World Bank 'to pay off' evicted white farmers

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The Independent Online

The Zimbabwe government will press ahead with plans to acquire five million hectares of farmland for resettlement, and whites "should be grateful" that it has not nationalised the agriculture sector wholesale, President Robert Mugabe's spin doctor said.

The Zimbabwe government will press ahead with plans to acquire five million hectares of farmland for resettlement, and whites "should be grateful" that it has not nationalised the agriculture sector wholesale, President Robert Mugabe's spin doctor said.

Professor Jonathan Moyo, the information minister, said the government was in talks with the World Bank over how to complete its "fast-track" programme, aimed at resettling 500,000 families.

He denied that a presidential amnesty, revealed on Tuesday, for perpetrators of pre-election political violence excluding murder and rape, would set back the country's chances of receiving international assistance for the land programme. "The pardon is lawful. It is within the president's powers. We are a reconciling people and that is the reason for the pardon. We do not discharge the rule of the law to please the international community," he said.

He welcomed Britain's recent reluctance to comment on Zimbabwean issues. "If the British had been this cautious earlier in the year, we would not have gone to such lengths... Instead they used the media to demonise us and showed themselves partial to a minority group.

"We are committed to a constructive relationship with Britain," he said but stressed that Zimbabwe still expected compensation for white farmers to come from Britain. "If Britain does not want to pay and the international community comes instead, then fine. We do not see it as our role to negotiate on behalf of white commercial farmers. As far as I am concerned they are not true Zimbabweans if they do not show some social responsibility."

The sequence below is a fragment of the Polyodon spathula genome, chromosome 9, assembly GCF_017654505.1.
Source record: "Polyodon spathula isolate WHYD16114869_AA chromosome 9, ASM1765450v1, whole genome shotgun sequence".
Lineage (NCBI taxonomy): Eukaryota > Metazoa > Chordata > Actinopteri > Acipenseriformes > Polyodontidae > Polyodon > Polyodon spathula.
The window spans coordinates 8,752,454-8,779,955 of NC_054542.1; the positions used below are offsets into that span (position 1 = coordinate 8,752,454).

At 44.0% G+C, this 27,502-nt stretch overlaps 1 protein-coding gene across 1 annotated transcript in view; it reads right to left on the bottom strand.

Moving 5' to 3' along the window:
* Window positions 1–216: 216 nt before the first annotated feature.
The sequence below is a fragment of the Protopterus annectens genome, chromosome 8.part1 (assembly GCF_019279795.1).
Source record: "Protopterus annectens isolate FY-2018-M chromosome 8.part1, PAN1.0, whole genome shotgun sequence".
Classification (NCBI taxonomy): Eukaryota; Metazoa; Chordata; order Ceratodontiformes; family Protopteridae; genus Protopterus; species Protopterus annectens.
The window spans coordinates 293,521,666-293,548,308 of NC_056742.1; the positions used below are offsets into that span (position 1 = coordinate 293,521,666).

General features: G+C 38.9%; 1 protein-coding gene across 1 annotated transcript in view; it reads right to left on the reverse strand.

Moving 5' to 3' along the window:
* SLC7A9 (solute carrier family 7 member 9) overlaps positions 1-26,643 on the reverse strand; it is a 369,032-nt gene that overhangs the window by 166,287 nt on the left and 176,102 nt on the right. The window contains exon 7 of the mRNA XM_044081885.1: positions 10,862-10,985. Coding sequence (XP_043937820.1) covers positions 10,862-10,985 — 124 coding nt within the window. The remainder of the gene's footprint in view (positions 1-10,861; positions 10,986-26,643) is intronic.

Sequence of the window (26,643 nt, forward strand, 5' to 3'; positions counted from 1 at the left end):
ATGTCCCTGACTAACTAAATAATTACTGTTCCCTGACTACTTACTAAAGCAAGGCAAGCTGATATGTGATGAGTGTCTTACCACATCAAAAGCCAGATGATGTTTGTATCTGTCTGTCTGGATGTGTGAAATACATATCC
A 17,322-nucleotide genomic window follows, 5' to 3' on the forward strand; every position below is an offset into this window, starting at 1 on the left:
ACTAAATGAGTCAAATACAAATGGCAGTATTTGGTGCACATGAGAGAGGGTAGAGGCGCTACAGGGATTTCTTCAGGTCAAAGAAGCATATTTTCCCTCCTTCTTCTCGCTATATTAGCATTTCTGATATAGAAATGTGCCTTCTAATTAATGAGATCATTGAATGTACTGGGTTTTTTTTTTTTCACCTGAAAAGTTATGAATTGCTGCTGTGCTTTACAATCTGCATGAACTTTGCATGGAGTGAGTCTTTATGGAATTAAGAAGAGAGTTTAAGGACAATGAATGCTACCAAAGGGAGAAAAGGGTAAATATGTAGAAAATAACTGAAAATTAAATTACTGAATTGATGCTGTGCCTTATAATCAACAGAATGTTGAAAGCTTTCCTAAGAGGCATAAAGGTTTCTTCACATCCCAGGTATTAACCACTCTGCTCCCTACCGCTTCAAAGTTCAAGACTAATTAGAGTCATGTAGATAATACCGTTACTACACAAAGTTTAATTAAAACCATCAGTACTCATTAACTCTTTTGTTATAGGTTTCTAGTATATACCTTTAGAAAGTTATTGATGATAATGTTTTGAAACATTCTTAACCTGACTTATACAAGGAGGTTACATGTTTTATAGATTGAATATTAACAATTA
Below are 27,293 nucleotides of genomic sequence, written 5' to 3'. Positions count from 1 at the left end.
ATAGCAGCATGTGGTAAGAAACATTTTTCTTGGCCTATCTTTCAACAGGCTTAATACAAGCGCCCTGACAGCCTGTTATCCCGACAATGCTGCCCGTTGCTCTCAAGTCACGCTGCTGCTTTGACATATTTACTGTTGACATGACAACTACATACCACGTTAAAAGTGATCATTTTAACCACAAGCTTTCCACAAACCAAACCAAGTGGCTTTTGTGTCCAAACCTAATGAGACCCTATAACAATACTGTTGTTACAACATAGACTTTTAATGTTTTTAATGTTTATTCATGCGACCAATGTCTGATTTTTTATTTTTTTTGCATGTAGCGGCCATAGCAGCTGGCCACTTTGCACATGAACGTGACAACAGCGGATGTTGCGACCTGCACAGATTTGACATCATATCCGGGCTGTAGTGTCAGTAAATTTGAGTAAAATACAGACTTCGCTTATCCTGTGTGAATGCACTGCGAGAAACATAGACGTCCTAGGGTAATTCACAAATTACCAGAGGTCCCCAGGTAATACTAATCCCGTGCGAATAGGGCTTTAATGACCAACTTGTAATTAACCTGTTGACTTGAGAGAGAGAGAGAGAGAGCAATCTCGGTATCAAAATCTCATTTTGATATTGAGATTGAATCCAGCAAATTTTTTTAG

He said he hoped the World Bank would take a "lead role in handling the land issue". Other sources confirmed that, despite Zimbabwe's poor-payer status, the World Bank is in discussions with the government. The body could, potentially, provide a discreet conduit for compensation and resettlement grants from outside.

Prof Moyo said the priority was the acquisition of land and that agrarian reform would come in time. "We will start with maize and cotton crops this year and we will look at toolage later. The priority is getting the land and we are doing this through a legal process. You should be grateful that we are not just declaring that the state owns the land, like so many other African countries."

He reconfirmed Zimbabwe's commitment to supporting President Laurent Kabila in his two-year war in the Congo and claimed - in contradiction to a recent parliamentary answer by Simba Makoni, Zimbabwe's finance minister - that the intervention costs no more than keeping the soldiers in barracks. It was partly motivated by "energy, mining and agricultural interests" in the Congo, he added.

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